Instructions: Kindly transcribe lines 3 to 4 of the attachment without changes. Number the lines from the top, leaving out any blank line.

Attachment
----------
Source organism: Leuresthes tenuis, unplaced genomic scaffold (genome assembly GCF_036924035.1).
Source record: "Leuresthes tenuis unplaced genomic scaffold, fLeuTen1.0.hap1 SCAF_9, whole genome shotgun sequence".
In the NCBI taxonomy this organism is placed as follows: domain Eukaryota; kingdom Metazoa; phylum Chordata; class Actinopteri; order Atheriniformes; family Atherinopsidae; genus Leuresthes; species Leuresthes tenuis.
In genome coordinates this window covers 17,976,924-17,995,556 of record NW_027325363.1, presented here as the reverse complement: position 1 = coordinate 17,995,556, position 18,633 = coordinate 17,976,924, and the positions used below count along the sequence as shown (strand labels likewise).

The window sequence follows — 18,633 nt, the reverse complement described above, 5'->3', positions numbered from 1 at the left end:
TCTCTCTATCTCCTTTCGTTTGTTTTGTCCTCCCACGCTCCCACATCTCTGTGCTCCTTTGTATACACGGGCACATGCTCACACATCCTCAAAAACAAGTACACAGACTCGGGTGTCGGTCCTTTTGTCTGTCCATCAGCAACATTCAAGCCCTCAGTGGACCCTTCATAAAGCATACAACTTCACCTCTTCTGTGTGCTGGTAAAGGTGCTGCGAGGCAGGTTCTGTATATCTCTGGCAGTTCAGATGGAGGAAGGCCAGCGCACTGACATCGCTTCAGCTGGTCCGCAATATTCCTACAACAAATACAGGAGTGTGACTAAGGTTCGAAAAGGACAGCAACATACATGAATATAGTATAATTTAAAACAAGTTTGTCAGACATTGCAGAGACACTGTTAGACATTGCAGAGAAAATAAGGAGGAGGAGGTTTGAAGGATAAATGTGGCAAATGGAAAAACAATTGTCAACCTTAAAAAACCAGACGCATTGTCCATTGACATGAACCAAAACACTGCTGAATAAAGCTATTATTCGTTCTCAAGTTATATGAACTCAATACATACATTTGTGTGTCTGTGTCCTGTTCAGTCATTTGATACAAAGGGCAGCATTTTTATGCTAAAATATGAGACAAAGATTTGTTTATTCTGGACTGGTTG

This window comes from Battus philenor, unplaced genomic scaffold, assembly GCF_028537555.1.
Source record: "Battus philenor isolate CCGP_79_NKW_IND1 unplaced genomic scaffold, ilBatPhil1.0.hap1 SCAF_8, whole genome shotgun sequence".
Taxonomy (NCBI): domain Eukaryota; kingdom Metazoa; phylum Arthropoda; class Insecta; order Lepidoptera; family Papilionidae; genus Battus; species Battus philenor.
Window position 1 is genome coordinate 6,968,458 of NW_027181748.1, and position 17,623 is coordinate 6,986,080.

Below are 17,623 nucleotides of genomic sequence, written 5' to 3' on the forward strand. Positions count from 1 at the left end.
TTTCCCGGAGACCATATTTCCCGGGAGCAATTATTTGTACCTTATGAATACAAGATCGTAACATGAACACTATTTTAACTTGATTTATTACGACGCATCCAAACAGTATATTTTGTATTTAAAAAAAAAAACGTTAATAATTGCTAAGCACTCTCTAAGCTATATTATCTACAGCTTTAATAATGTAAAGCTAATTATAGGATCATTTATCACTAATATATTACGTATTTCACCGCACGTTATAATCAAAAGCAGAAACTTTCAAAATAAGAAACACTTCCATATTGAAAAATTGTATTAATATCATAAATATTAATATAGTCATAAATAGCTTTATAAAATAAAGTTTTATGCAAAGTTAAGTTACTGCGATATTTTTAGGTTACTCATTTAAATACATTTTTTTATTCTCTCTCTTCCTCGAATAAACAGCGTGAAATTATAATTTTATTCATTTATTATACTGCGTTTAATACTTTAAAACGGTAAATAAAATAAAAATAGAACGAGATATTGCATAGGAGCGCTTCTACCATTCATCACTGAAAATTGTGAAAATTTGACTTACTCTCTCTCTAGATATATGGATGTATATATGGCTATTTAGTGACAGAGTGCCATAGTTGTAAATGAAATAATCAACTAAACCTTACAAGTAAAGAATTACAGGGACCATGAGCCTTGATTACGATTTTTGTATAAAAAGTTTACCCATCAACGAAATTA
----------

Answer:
In the NCBI taxonomy this organism is placed as follows: domain Eukaryota; kingdom Metazoa; phylum Chordata; class Actinopteri; order Atheriniformes; family Atherinopsidae; genus Leuresthes; species Leuresthes tenuis.
In genome coordinates this window covers 17,976,924-17,995,556 of record NW_027325363.1, presented here as the reverse complement: position 1 = coordinate 17,995,556, position 18,633 = coordinate 17,976,924, and the positions used below count along the sequence as shown (strand labels likewise).